Oracle cards should not be confused with the more traditional tarot card deck. While both can be used for divination purposes, tarot decks are comprised of 78 cards, all of which have very specific meanings, forward and reverse. Oracle decks can be used for fortune telling, but the free flowing cards are most often used for more intuitive and self-reflective guidance. 

Oracle card guide book and cards

The Modern Nirvana Oracle deck doesn't divine one's future, rather it provides prompts and mantras to inspire introspection with the intention of helping the user become more present in the moment.

That's the case with this 50-card deck, which touts its purpose as being "a catalyst for transformation in people's lives, to inspire them to take control of their spiritual and physical well-being, by sharing both ancient practices and modern bio-hacks" as well as "a tool of self-inquiry and empowerment through life's transitions." The guidebook is a mix of ancient wisdom and pop culture references, including a nod to the Oracle in "The Matrix," and quotes from Lewis Carroll and L. Frank Baum, with the emphasis being that the seeker does not need an outside conduit, medium or oracle to tap into the power of their own consciousness. 

The best way to review an oracle deck is to try it out. I tried all three spreads — The Three Jewels, Noble Truth and The Fifth Element — all of which have specific questions to think about while shuffling the deck and laying out the cards. To begin, I followed the basic instructions of clearing my energy, clearing the cards and shuffling/pulling cards.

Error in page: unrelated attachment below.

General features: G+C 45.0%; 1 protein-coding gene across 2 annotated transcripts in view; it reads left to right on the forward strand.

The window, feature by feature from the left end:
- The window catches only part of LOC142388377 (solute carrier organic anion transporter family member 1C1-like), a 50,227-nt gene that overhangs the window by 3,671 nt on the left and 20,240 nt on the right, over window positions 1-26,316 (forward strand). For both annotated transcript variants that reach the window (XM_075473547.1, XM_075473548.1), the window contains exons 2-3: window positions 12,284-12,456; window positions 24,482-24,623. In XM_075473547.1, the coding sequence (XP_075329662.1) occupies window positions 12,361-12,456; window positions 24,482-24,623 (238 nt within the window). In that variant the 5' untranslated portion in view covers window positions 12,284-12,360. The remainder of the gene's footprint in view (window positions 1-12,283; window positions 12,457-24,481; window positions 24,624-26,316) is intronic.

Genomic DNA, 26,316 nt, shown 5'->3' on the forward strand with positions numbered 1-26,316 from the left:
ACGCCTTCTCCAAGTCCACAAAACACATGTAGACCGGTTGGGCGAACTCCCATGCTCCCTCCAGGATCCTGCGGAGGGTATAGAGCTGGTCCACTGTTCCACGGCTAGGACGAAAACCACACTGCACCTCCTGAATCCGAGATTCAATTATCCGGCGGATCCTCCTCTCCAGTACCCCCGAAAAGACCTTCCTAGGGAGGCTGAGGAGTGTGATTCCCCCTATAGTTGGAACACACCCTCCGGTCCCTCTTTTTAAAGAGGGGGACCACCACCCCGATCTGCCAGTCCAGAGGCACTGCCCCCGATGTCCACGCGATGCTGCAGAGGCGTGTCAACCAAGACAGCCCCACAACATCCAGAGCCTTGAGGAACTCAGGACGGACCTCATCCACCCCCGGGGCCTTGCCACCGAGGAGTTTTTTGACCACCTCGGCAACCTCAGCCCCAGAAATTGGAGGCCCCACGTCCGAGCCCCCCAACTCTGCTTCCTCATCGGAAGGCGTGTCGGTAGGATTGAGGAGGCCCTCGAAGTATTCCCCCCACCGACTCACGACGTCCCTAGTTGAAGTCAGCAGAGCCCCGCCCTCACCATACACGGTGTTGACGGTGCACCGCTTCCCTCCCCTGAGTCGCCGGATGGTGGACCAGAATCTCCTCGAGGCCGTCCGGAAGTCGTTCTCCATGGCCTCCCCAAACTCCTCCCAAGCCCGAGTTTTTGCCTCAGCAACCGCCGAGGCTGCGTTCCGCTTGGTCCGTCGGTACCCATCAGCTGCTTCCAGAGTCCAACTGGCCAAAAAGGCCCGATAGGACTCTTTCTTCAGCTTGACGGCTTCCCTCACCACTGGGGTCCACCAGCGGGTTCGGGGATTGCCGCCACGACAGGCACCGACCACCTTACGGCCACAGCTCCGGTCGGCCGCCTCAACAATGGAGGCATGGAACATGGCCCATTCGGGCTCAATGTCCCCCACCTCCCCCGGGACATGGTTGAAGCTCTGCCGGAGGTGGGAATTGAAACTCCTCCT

The simplest spread is The Three Jewels, a three-card spread inspired by Buddhism's "Three Acts of Refuge," meant in this context to be metaphors for self-inquiry. I drew three cards each answering a single question:

  1. What is preventing me from connecting me with my own Buddha Nature? 
  2. What is the most important action for me to take in my daily life so that I can be of service to others? 
  3. How can I find a deeper connection to my community at this moment in time? 

The cards I drew and a basic summary of their meaning: 

  1. Maktoub: "In Arabic it translates to 'it is written,' and it is the idea of predestination or destiny." In other words, "go with the flow."
  2. Liberation: "This card is a gentle nudge to take a step into the unknown, away from your usual choices so you can get closer to freedom."
  3. Perception: "Perception is not reality, but rather our projection onto reality."

What it means? It's up to your own interpretation. In my opinion, which is what matters, I came to this conclusion: I'm a creature of habit and like to be in control of things. In order to "blossom," to become my higher self, I need to accept that I can't control every little detail of my life. And, until I can do this, "liberate" myself from my need to control things, I'm failing myself and others. And, my fear of how others perceive me holds me back from better connecting with others. 

What I do with this reading, this introspective look, is now up to me. Do I meditate and focus on the mantras for each card? Do I do nothing? Try another tool kit or app? 

Right now, I'm thinking I'll just try to "go with the flow."


"The Modern Nivarana Oracle" by Kat Graham, Jennifer Sodini, Frank Elaridi and Bryant Wood. Illustrated by Natalee Miller 

Published by Chronicle Prism 

50 cards and guidebook


Jennifer Huberdeau can be reached at jhuberdeau@berkshireeagle.com or 413-496-6229. On Twitter: @BE_DigitalJen

Features Editor

Jennifer Huberdeau is The Eagle's features editor. Prior to The Eagle, she worked at The North Adams Transcript. She is a 2021 Rabkin Award Winner, 2020 New England First Amendment Institute Fellow and a 2010 BCBS Health Care Fellow.